Offering first-year medical students an elective introduction to interventional radiology (IR), researchers at the University of Pennsylvania and its Perelman School of Medicine have found considerable receptivity to the learning opportunity and heightened interest in the specialty.
Daniel M. DePietro, MD, and colleagues report the results of their project in an article published online Aug. 18 in the Journal of Vascular and Interventional Radiology.
The team wrote four lectures on IR, scheduling each session’s timing to complement the standard dissection curriculum as it covered various anatomical structures.
Before and after the lectures, the authors sent anonymous online surveys to all 146 first-year students participating in the gross anatomy course before and after the elective IR lecture series. The students who attended no lectures served as controls.
Survey response rates were 67 percent in the pre-lecture group (n = 98) group, 55 percent in the group who attended at least one lecture (n = 22), and 28 percent in the control group (n = 30).
Reviewing the results, DePietro and colleagues found:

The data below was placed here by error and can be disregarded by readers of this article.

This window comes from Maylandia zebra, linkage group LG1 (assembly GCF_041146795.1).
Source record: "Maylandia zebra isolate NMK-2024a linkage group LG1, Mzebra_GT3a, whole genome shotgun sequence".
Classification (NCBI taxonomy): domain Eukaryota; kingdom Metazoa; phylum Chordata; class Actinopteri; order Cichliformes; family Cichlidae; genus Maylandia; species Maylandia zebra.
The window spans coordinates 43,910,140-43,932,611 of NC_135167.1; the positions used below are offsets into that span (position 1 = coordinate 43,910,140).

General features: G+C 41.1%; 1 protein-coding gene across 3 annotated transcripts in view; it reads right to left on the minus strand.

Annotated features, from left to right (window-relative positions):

- A total of 73 percent of the pre-lecture group reported little knowledge of IR compared with other specialties. This decreased to 27 percent in those who attended the lecture.
- A total of 32 percent of those who attended believed they had more knowledge of IR than any other specialty, compared with 7 percent of controls and 2 percent of the pre-lecture group.
- Those in attendance could name a significantly greater number of IR procedures (mean, 1.82) than the pre-lecture group (mean, 0.57).
- A total of 64 percent of those who attended indicated they would consider a career in IR, compared with 24 percent in the pre-lecture group and 33 percent in the control group.
- A total of 68 percent of those who attended had knowledge of the school’s IR residency, compared with 5 percent in the pre-lecture group and 33 percent in the control group.
Additionally, some 40 percent of lecture attendees said they believed the lectures had helped them master material in their anatomy course. Noting this, curriculum directors added hands-on workshops in the anatomy lab the following year. The workshops allowed the students to observe IR techniques and procedures while correlating them to dissected anatomic structures, DePietro and colleagues report.
“These workshops were well attended and well received by students, and provide another way that IR education can be incorporated into the preclinical curriculum,” they write.
“The present study demonstrates that the integration of IR education into the first-year anatomy course is a highly effective way of increasing first-year medical student exposure to IR and generating interest in the field,” the authors conclude. “Additional studies regarding effective ways to teach medical students will provide IR educators with evidence as they pursue educational initiatives within medical-school curricula and work to recruit the best and brightest students into the specialty.”